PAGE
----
Key factors in framing a produced water management (PWM) strategy include a company's internal and external environments, technology, and business drivers. Emerging trends for establishing an environment-friendly PWM position comprise adoption of these policies:
Move toward zero emissions.
No discharge to surface or seas.
Incremental and progressive separation.
Proactive efforts to influence partners, regulators, and environmental laws.
This paper covers technical approaches for addressing the production, separation, and disposal/injection segments of water injection and reservoir waterflooding procedures and the basis for selecting strategy components and PWM actions. Best practices result both from comprehensive assessments of current PWM tools and from the insights obtained from a decade-long joint industry project (JIP) on produced water re-injection (PWRI).
PWRI for waterflooding or disposal is an important strategy for deriving value from waste while preserving environmental integrity during exploration and production (E&P) operations. Advances in best practices and lessons learned for injector design, operation, monitoring, assessment, and intervention provide the basis for cost minimization and green operations. Facility and subsurface engineering are linked through PWM quality targets, pumping needs, injector completions, and facility constraints. Field cases and data mining results (Abou-Sayed et al.2005) show the variation in injector responses and underline the key elements contributing to performance. Field evidence indicates that injectivities suffer in matrix injection schemes despite the injection of clean water. Alternatively, injectivity maintenance using untreated produced water is feasible.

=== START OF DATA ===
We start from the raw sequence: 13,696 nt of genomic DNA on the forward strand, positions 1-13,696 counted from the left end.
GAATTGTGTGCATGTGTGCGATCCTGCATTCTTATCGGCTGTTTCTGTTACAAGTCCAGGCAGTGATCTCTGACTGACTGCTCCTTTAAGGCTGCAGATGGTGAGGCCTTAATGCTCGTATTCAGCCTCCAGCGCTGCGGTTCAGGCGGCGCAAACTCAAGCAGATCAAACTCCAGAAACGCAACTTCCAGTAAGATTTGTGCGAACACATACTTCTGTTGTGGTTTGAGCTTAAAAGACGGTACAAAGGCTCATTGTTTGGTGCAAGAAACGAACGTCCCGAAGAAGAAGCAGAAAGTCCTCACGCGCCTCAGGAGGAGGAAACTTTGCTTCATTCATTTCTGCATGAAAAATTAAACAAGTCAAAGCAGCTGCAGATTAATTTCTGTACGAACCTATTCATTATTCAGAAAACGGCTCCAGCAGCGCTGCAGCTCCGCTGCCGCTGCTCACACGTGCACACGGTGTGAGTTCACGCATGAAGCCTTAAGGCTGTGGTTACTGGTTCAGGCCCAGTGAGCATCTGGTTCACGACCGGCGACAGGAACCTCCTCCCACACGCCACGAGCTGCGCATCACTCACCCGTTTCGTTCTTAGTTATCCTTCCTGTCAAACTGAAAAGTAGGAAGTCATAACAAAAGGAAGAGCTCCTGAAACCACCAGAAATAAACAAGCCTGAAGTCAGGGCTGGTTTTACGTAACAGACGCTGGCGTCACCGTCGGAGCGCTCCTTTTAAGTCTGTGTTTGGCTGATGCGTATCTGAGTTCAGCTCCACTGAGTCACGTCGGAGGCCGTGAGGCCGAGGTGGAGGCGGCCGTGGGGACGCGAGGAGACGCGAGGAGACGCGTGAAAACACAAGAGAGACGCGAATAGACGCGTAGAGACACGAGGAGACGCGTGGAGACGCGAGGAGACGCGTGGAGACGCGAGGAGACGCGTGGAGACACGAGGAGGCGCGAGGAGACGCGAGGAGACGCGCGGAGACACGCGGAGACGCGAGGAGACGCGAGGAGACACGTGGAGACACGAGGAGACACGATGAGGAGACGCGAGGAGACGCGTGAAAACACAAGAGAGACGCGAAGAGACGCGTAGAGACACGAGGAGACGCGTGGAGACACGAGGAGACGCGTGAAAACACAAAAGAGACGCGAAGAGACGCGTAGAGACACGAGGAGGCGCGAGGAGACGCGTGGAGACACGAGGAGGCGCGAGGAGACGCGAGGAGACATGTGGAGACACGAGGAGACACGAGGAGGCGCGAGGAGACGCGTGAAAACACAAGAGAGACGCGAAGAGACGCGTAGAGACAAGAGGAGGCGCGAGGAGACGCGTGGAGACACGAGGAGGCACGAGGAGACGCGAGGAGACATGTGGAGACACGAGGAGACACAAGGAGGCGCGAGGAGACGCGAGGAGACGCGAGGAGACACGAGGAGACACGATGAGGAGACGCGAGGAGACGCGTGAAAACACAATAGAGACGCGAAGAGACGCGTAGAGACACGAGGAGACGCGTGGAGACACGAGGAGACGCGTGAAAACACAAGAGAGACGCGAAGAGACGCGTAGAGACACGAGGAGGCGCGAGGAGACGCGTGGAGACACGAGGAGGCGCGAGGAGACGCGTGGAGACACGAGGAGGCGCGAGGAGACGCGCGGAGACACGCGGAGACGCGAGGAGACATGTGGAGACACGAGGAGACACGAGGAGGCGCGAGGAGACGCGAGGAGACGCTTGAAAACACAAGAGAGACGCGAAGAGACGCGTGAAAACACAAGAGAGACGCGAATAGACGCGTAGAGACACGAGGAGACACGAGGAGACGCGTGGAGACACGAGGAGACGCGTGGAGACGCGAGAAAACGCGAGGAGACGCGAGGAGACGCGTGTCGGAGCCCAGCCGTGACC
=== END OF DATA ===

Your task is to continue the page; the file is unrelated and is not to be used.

The majority of injectors fracture during injection, thereby impacting facilities' statement of requirement (SOR), injector completion, sweep, and vertical conformance. This paper assesses fracture propagation during seawater and produced water injection and its impact on injector performance. Models depicting plugging of formations and fractures, vertical water partitioning, and well testing are discussed. Best practices are highlighted and the impacts on injection strategy outlined. Several field cases, as well as water injection design and analysis tools for quantifying the impact on flood and well performance, are presented.
PWRI technology application for oilfield management has been steadily increasing over the last decade in various parts of the world (Sirilumpen and Meyer 2002; Van den Hoek et al.2002; Furtado et al. 2005; Hjelmas et al. 1996). Successful injection operations have been reported by operators in the North Slope of Alaska, the west coast of Africa, and the North Sea. PWRI offers the dual benefit of disposal of oil-filled waste water and solids in an environmentally safe way and enhanced hydrocarbon recovery by improving reservoir fluid sweep and pressure maintenance. The successful application of this technology in the oil field does not depend only on the disposal of solids/contaminants, but also on the maintenance of injectivity for effective sweep and injection conformance for improved recovery.
This paper discusses the physical phenomena, namely matrix and fractured injection, involved in PWRI and the associated issues with regard to injectivity and facility requirements. A fracture plugging and propagation model is presented to explain the cyclic injection pressure behavior observed in some injectors. Thermal fracturing can allow fracture containment and reduce injection system requirements. Field cases clearly showing the effect of injection water temperature on fracture pressure and injectivity are discussed. The knowledge gained from the JIP is used to establish guidelines and best practices for implementing a PWM strategy.